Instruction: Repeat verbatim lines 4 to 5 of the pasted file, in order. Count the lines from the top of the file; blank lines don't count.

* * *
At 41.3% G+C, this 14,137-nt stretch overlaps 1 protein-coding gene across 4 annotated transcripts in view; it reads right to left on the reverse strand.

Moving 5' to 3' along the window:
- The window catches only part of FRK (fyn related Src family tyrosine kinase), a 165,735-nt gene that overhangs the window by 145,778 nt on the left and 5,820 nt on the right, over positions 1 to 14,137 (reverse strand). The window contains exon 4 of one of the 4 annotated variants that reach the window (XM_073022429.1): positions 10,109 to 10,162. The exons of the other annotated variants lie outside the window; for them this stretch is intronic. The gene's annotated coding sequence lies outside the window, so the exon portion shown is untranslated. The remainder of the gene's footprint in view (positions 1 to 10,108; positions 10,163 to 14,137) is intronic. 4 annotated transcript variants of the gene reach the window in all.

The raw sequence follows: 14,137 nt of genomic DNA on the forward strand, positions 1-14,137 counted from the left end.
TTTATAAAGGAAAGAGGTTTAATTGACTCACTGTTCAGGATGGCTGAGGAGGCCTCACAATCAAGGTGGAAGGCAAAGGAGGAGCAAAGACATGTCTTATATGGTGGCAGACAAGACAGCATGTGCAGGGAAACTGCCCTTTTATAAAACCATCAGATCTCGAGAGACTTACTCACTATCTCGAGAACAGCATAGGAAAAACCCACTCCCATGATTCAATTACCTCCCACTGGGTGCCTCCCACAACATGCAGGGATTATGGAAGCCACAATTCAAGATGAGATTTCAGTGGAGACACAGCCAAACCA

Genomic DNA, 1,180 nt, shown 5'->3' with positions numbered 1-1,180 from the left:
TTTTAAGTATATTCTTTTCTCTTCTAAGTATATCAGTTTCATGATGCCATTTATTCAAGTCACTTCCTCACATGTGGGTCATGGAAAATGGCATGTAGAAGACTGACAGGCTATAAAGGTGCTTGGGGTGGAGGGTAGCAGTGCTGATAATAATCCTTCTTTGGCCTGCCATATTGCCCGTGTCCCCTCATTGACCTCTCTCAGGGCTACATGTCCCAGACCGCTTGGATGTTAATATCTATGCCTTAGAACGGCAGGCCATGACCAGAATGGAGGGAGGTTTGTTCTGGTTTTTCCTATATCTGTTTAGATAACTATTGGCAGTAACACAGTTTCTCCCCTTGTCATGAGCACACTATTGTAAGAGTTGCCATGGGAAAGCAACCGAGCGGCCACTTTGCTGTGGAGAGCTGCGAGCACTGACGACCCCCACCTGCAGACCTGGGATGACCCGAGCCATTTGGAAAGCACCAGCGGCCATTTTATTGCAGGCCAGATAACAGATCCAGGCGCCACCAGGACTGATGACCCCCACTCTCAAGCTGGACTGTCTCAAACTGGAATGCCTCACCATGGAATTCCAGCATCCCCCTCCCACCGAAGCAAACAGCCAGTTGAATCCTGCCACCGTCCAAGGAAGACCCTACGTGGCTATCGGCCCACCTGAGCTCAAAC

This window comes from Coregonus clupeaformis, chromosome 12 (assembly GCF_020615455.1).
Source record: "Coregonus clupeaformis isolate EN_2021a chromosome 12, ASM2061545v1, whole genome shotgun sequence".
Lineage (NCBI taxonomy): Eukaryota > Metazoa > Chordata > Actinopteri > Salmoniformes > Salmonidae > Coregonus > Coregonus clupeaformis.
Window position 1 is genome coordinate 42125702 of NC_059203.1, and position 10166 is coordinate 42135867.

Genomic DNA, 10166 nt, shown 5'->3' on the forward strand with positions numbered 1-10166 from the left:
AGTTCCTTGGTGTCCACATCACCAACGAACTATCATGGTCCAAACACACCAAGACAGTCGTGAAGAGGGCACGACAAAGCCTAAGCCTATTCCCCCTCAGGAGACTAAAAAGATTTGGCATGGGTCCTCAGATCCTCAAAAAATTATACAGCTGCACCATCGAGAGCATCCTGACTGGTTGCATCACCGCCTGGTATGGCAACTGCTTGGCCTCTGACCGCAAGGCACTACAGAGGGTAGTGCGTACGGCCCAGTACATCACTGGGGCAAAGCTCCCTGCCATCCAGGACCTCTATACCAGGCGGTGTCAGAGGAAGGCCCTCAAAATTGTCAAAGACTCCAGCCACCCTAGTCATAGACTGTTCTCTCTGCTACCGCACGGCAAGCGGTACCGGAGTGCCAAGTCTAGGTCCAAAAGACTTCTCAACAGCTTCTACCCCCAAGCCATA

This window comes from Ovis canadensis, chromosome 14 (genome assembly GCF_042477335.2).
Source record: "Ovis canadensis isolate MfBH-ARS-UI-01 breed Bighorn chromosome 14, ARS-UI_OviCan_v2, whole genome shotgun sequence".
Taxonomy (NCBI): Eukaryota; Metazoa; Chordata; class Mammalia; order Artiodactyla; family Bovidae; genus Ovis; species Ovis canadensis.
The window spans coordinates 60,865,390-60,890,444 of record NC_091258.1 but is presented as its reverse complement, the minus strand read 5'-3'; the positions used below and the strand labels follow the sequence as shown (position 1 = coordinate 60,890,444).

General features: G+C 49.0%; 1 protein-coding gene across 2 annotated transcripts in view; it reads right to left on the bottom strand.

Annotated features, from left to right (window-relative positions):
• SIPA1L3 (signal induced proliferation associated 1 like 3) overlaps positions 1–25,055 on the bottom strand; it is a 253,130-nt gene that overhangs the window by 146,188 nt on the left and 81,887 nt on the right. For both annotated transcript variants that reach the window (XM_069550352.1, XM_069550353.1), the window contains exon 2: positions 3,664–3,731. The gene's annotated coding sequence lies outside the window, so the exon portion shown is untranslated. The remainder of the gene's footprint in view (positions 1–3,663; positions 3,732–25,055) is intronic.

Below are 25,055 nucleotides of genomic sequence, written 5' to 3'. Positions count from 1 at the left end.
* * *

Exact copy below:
The raw sequence follows: 14,137 nt of genomic DNA on the forward strand, positions 1-14,137 counted from the left end.
TTTATAAAGGAAAGAGGTTTAATTGACTCACTGTTCAGGATGGCTGAGGAGGCCTCACAATCAAGGTGGAAGGCAAAGGAGGAGCAAAGACATGTCTTATATGGTGGCAGACAAGACAGCATGTGCAGGGAAACTGCCCTTTTATAAAACCATCAGATCTCGAGAGACTTACTCACTATCTCGAGAACAGCATAGGAAAAACCCACTCCCATGATTCAATTACCTCCCACTGGGTGCCTCCCACAACATGCAGGGATTATGGAAGCCACAATTCAAGATGAGATTTCAGTGGAGACACAGCCAAACCA